A staple in Moroccan cuisine, preserved lemons are an easy way to add intense citrusy flavor to everything from tagines to pastas to hearty grain salads. If you find them salty, you can give them a rinse before chopping and adding to your recipes. Check the lemons every couple of days as they’re fermenting to ensure they’re submerged in the brine – this is key for softening the peel.
2 tbsp high-quality sea salt (such as Himalayan or Celtic salt), divided
1 16-oz wide-mouth glass jar with lid, sterilized
1 small glass jar with lid (4-oz or 8-oz), sterilized (NOTE: Jar should be narrow enough to fit inside rim of 16-oz jar.)
Without cutting into flesh, trim both tips of 3 lemons. Arrange 1 trimmed lemon with 1 cut side down. Carefully slice almost but not all the way through to bottom of lemon. Turn lemon 90 degrees and slice almost but not all the way through to bottom of lemon. Repeat with remaining trimmed lemons.
Sprinkle 1 tsp salt into center of each cut lemon. Arrange 1 cut lemon, cut side down, in a 16-oz wide-mouth glass jar. Using a spoon, press firmly on lemon to squeeze out juice. Sprinkle 1 tsp salt over top of lemon. Repeat with remaining cut lemons and salt, stacking lemons in jar.
Juice remaining 2 lemons and pour juice into jar. Fill a small glass jar with water and seal tightly with lid. Place in 16-oz jar over top of lemons to keep lemons submerged in liquid. Place 16-oz jar in a shallow bowl to catch any overflow and cover with a clean tea towel. Let ferment in a cool place away from direct sunlight for 4 to 6 weeks.
Remove small jar. Seal 16-oz jar tightly with lid and refrigerate for up to 12 months.
It might seem strange at first, but wrapping your turkey in cheesecloth as it roasts locks in the moisture for extra-juicy meat. A simple glaze made from orange marmalade and a jus made with arrowroot round out the dish without any wheat flour, which most gravies would use.
Modern-day Italians serve cornmeal-based polenta as a simple side or hearty entrée, enriched with cheeses and herbs. Offering yet another take on the classic, our polenta is used to create a soft crust for a winter vegetable pie.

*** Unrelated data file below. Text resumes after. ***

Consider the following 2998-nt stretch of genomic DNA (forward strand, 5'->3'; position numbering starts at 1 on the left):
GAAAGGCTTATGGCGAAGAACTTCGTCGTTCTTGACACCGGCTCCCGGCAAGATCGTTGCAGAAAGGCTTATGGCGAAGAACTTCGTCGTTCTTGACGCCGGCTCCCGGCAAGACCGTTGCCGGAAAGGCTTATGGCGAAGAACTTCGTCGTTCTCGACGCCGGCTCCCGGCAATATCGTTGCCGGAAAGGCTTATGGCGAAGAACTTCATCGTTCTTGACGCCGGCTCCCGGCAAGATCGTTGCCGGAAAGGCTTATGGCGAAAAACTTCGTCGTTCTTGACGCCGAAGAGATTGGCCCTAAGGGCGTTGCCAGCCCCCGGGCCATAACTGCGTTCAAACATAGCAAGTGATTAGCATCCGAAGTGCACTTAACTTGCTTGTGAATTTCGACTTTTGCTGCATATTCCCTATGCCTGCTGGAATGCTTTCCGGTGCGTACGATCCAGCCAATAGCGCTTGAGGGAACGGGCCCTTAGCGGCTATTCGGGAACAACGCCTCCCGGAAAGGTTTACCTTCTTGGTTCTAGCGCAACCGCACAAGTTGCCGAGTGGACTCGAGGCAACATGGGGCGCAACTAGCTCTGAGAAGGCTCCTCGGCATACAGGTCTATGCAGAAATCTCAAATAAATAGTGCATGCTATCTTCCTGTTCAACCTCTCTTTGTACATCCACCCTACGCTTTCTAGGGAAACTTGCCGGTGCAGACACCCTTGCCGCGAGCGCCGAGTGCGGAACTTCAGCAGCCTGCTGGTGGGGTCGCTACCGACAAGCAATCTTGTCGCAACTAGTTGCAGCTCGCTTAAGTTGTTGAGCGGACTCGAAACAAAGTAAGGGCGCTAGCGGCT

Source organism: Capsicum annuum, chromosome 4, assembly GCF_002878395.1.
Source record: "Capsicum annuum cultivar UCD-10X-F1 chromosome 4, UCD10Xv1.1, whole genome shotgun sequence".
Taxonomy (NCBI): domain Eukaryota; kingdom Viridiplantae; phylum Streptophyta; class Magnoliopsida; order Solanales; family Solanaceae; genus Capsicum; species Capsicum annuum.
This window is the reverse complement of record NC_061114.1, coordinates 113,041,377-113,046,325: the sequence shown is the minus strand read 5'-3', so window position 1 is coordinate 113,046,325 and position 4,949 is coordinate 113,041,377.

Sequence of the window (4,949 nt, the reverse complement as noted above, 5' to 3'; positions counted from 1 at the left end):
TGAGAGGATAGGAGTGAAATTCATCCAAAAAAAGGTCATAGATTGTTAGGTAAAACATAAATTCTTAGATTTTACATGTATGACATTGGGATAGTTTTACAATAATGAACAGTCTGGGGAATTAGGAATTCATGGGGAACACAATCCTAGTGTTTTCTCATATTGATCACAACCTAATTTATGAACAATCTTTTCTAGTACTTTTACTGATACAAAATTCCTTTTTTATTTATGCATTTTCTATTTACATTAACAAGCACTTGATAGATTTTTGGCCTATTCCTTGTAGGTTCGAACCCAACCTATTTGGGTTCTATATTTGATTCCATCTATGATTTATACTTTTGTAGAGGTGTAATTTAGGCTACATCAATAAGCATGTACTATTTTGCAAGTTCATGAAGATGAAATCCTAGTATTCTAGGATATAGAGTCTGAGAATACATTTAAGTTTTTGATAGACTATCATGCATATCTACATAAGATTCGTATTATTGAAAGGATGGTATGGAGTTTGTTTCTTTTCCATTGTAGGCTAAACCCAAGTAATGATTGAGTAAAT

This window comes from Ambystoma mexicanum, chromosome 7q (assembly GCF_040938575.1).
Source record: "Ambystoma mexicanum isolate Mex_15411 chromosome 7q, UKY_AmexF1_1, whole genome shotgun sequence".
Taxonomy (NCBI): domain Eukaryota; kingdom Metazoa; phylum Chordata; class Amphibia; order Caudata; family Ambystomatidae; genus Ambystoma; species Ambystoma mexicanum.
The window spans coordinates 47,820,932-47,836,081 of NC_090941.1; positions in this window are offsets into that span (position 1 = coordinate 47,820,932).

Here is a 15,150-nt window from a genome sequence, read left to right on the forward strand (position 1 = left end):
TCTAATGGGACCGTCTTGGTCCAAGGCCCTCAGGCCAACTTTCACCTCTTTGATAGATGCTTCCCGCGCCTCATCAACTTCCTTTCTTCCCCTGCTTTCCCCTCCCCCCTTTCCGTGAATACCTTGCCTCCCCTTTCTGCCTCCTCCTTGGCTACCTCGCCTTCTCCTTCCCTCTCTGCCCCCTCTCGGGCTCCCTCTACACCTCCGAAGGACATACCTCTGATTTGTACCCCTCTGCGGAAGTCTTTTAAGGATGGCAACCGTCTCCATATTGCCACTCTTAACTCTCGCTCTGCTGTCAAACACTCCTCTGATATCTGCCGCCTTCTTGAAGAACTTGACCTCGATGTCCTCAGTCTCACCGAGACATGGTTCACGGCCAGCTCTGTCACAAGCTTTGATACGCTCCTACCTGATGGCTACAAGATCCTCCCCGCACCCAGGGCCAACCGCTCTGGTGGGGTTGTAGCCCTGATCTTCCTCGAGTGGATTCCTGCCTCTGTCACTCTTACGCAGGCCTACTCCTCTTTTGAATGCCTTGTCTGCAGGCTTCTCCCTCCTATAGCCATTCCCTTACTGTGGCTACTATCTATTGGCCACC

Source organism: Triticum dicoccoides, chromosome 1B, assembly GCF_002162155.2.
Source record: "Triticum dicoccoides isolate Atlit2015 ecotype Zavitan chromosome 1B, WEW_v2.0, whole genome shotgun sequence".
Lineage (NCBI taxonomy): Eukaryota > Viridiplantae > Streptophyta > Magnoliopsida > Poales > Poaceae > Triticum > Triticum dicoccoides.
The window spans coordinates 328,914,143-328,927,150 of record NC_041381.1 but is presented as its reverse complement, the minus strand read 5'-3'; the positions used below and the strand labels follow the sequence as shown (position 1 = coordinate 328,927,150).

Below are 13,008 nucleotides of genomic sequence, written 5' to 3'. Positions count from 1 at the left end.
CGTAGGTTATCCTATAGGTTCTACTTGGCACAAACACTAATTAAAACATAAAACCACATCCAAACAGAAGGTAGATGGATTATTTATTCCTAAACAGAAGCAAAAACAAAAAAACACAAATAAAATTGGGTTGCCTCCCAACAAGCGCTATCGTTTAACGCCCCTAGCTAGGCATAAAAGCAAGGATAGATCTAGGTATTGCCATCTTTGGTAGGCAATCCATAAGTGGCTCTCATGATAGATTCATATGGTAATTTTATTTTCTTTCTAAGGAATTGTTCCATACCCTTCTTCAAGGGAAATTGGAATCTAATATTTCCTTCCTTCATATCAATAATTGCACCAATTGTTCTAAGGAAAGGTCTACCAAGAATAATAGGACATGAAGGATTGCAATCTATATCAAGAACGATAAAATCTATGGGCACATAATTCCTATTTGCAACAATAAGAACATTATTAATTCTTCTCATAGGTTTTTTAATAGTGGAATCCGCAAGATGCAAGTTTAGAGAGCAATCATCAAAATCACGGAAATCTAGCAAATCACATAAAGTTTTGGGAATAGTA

Soda that’s good for you? Yes, please! The key to making this gut-healthy drink is to start with a ginger bug. Similar in concept to a sourdough starter, a ginger bug is a fermented mixture of fresh ginger, evaporated cane juice and water, and it’s what gives homemade sodas a refreshing natural fizziness. The time it takes for the soda to fully ferment depends on the temperature in your home – if it’s warmer, 2 days should do it, but you might need up to 10 days if your home is on the cooler side.
Grain salads are fast and fantastic grab-and-go options for lunch or dinner. Toss your leftover cooked grains in your favorite homemade vinegar-based dressing. Pair with a protein of your choice, add grated veggies and fresh herbs, and top with avocado and toasted nuts and seeds. To get a jump start on the week’s meals, premake three portions of your favorite grain salad recipe using three 1-liter Mason jars. Preassemble this CBLT (coconut bacon, romaine lettuce and cherry tomato) grain salad for lunches or a quick dinner.
Health benefit: Citrus fruits are high in vitamin C, an important antioxidant for immune and skin health, but the real supernutrients in citrus lie in its flavonoids, which are found in the peel and pith. Studies have found that citrus flavonoids help repair DNA damage, lower cholesterol and have anti-inflammatory properties.